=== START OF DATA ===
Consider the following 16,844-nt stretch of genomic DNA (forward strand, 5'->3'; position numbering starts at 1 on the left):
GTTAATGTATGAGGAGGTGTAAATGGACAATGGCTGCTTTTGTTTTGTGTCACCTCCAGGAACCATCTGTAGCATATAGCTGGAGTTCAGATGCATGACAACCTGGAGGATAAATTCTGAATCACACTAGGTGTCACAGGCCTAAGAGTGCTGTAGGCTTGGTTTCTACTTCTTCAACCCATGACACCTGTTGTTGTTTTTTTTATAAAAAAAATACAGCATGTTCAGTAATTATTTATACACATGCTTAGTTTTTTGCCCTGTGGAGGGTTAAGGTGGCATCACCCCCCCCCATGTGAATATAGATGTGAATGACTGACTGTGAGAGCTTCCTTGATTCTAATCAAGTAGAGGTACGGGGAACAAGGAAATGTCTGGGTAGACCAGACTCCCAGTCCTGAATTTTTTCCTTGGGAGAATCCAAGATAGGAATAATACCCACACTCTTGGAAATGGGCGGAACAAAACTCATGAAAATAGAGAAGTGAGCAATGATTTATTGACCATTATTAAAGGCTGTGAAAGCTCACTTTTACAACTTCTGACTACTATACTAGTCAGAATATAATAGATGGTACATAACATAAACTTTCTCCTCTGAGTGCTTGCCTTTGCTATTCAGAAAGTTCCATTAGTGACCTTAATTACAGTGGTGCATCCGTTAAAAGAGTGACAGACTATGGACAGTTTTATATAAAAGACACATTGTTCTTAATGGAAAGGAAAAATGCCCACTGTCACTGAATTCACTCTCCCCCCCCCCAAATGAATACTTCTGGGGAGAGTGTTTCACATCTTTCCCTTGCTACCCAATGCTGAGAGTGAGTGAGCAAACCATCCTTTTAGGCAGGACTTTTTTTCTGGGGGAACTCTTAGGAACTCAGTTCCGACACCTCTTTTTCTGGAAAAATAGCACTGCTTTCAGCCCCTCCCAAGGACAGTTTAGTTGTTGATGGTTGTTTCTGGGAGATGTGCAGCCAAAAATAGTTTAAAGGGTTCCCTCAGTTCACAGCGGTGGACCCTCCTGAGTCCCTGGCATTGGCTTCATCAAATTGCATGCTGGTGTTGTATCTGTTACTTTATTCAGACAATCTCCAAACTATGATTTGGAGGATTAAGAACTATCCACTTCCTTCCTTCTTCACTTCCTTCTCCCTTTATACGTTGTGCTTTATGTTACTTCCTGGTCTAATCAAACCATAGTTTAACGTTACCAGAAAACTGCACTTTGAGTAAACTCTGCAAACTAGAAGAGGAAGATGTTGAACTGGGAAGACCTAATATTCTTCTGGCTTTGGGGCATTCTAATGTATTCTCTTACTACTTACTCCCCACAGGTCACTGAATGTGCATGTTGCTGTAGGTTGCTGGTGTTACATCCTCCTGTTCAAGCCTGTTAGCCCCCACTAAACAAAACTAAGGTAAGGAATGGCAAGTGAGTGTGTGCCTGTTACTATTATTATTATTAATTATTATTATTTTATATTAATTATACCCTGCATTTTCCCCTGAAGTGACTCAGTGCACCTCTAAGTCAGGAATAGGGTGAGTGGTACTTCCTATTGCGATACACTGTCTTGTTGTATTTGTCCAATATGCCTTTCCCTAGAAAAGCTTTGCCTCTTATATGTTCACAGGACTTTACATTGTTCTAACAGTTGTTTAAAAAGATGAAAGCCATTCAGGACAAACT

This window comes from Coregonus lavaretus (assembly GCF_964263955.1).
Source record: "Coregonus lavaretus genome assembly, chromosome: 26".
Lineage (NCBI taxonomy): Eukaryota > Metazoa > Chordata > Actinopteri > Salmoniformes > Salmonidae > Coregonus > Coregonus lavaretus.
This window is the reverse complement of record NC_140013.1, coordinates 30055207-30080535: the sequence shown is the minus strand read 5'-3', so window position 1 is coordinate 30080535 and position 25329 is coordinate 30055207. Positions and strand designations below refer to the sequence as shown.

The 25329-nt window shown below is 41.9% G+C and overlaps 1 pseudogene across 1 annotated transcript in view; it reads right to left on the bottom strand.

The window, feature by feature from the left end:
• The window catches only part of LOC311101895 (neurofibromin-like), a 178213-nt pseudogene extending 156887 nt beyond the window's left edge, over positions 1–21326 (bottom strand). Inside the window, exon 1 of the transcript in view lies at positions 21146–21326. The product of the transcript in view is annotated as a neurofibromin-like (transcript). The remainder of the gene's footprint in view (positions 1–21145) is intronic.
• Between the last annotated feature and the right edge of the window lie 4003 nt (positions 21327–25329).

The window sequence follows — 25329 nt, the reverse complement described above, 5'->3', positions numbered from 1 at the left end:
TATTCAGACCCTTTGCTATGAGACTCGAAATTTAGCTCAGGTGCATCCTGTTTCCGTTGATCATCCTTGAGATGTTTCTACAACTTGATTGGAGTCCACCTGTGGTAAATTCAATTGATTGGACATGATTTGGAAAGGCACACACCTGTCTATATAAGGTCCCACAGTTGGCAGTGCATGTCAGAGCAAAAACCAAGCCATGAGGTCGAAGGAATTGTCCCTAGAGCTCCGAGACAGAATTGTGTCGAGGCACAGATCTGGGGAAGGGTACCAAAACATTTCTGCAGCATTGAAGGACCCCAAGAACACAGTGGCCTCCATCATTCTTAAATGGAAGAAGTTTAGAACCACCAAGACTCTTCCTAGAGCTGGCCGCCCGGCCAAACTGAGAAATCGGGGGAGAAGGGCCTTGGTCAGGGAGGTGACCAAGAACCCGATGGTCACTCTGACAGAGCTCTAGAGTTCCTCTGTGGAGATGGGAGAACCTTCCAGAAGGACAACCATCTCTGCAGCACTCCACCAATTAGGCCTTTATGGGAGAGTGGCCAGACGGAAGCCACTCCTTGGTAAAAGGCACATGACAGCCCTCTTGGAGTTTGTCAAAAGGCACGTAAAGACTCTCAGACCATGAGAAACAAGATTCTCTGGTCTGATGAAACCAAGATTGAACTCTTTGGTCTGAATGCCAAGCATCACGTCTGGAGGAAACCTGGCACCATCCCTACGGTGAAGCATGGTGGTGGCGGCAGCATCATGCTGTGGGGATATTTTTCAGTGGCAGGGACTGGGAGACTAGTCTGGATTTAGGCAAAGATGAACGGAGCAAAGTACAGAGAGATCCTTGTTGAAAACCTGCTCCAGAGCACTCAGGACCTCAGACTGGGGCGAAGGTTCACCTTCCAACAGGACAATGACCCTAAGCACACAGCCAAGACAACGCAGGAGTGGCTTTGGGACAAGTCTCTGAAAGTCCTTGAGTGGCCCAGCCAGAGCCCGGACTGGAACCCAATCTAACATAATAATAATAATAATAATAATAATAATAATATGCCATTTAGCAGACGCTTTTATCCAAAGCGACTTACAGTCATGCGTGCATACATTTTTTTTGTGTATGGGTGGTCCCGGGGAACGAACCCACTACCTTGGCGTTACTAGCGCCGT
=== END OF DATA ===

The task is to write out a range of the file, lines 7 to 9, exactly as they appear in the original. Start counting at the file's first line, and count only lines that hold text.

The 25329-nt window shown below is 41.9% G+C and overlaps 1 pseudogene across 1 annotated transcript in view; it reads right to left on the bottom strand.

The window, feature by feature from the left end:
• The window catches only part of LOC311101895 (neurofibromin-like), a 178213-nt pseudogene extending 156887 nt beyond the window's left edge, over positions 1–21326 (bottom strand). Inside the window, exon 1 of the transcript in view lies at positions 21146–21326. The product of the transcript in view is annotated as a neurofibromin-like (transcript). The remainder of the gene's footprint in view (positions 1–21145) is intronic.